Mobs of recycled, purple uniformed thugs rush at you from every side…over and over and over again…along with several other types, most of which can be beat down simply by mashing either the kick button or the much faster punch attack. Spamming punches on enemies caught by the side of the screen or on bosses in the side scrolling scenes proved to be the fastest way in taking them out (except for that laser truck that shows up at the end of one of the stages). There’s really not a whole lot of variety here.
The run ‘n gun shooting stuff consist of the Space Harrier-esque flying intro at the start (gunning down flying soldiers, gliders, and a giant chopper boss), storming a mansion (with enemies on foot and cars racing down the sides of the path to gun you down), and running through corridors as you pick whether to go left, right, or just follow the arrows. That’s not too exciting, either, especially with the ninja boss at the end that was just a slog to kill because of his disappearing/reappearing trick every time he would get hit.
S.P.Y. also does something pretty daring. Getting to the end doesn’t finish the game or “win” it — the main bad guy flees on the flying chair — which kicks off a SECOND run through the entire game. At the end of that loop, you finally get to face him once you get past his portable missiles and kill him with a well-placed punch or kick. No epic fight, no brutal battle just like most Bond villains once you get past their muscle (like Taito’s head bad guy in 1987’s The Ninja Warriors, an evil President hiding behind a brainwashed army) which I thought was actually a neat twist to the mega fight at the end.
As repetitive and bland as the game sounds, what was exciting was the soundtrack — S.P.Y. has a pretty great one thanks to Seiichi Fukami who had also worked on Gaiapolis‘ amazing music among others. Visually, the game also did a few neat tricks especially with the ocean at the start and the explosion effects but overall, it stuck to doing the job without pushing things.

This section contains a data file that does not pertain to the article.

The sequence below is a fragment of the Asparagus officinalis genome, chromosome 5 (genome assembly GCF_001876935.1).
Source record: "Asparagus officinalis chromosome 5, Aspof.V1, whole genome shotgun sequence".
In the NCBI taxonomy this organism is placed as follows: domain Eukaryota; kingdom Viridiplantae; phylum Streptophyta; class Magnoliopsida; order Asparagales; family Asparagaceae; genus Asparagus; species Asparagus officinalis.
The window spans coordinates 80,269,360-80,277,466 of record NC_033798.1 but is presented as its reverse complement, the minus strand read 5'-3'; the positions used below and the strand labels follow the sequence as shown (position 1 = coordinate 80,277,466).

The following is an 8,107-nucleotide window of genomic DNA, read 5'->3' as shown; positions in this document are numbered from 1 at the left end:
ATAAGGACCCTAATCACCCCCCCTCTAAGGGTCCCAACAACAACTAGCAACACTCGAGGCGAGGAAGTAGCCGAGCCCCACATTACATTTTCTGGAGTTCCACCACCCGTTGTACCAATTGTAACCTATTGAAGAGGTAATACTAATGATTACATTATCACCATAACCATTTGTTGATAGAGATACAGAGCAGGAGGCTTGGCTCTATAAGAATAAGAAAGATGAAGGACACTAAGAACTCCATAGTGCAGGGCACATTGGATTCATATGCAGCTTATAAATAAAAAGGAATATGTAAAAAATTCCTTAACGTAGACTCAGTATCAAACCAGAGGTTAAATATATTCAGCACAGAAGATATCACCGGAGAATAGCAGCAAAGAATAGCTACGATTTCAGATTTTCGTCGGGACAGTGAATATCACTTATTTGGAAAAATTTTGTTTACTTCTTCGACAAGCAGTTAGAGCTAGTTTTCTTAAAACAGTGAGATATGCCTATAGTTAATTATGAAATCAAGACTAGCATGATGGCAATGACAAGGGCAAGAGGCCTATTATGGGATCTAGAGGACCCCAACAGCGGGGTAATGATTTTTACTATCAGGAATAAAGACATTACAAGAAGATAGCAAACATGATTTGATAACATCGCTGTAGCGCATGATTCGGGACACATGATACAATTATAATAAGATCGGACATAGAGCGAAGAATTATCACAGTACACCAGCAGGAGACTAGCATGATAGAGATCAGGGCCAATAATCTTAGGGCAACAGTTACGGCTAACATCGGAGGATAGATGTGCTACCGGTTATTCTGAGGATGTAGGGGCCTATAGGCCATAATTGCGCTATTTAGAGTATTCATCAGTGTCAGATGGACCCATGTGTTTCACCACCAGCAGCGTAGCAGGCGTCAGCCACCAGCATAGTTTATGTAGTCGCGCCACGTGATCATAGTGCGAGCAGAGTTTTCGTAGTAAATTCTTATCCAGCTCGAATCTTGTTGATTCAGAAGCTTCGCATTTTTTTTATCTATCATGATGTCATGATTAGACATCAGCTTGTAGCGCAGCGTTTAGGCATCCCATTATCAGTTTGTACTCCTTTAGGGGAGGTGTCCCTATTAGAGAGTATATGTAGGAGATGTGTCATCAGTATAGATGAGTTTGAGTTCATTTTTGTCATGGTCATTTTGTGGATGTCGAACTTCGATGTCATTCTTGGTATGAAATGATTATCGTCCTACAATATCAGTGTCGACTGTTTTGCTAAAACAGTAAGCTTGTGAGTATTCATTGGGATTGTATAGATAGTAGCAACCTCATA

It’s probably not that much of a surprise that S.P.Y. didn’t appear in any Konami classics collection. At least, not yet.
S.P.Y’s catch-all explosion of action that didn’t quite make it as exciting as other focused efforts such as Midway’s Spy Hunter in 1983 and Taito’s Rolling Thunder in 1986. Konami’s later efforts in the beat ’em up genre would also continue to concentrate on the kind of tightly designed efforts that TMNT and Crime Fighters were already built on. At the same time, introducing a potpourri of elements weren’t an entirely terrible idea even though the implementation in S.P.Y. left other pieces of itself feeling dodgy.
Console and computer games, in particular, often attempted to combine several different disciplines into their increasingly complex and diverse approaches to tried formulae giving players more to do than shoot targets on the screen or kill monsters by the dungeon load. Titles such as Bethesda’s The Terminator blended driving, shooting, and RPG-like exploration in a sandbox environment. Nintendo’s Metroid blended side-scrolling shooting action with adventure elements such as exploration and puzzle solving. So S.P.Y. had a few neat ideas that, if they were on a console or a PC, could’ve worked out with a few more extras tagged in…even if it didn’t quite find its license to kill in the arcades.